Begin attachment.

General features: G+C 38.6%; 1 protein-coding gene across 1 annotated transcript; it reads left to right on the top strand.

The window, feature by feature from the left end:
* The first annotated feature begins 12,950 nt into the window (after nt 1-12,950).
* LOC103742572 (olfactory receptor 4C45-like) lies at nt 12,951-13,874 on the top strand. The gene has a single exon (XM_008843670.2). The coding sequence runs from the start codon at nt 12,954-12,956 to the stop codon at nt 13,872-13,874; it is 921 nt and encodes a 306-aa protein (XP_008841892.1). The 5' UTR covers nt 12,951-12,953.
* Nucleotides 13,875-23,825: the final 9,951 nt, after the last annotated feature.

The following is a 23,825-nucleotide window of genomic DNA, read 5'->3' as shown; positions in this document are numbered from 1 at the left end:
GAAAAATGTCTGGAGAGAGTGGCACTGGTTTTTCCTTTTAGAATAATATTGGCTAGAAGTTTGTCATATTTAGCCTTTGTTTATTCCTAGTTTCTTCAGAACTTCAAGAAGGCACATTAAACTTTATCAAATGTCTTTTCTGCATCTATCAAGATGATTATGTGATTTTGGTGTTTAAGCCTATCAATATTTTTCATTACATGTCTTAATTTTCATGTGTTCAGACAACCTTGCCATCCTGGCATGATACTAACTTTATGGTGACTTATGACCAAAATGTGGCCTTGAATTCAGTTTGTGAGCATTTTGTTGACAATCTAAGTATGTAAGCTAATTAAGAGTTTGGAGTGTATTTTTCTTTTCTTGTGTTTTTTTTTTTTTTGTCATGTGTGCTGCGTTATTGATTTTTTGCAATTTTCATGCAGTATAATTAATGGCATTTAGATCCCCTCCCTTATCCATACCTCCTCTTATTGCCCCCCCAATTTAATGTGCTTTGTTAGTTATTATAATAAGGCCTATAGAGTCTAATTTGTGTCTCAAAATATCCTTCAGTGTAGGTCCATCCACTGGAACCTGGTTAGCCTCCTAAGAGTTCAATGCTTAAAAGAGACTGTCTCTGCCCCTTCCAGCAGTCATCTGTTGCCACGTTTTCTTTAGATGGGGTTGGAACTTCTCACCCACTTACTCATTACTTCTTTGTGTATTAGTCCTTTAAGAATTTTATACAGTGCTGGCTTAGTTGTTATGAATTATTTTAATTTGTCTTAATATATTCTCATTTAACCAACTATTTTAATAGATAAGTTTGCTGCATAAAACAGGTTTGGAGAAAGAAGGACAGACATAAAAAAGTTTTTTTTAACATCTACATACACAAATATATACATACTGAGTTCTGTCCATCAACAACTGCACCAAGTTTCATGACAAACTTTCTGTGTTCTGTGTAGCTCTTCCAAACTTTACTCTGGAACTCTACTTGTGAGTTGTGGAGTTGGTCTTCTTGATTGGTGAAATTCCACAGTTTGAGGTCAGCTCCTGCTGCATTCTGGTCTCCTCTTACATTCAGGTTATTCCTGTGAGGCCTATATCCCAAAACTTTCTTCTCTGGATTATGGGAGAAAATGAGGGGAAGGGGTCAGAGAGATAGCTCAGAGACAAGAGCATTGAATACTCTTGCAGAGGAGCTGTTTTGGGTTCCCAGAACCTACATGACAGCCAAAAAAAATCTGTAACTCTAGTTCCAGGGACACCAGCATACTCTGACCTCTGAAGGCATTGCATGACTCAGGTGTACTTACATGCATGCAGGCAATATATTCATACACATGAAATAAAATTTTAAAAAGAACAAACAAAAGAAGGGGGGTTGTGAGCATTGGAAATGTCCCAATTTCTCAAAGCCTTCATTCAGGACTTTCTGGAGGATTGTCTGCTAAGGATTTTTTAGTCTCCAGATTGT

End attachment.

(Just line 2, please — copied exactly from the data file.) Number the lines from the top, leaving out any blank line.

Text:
The window, feature by feature from the left end: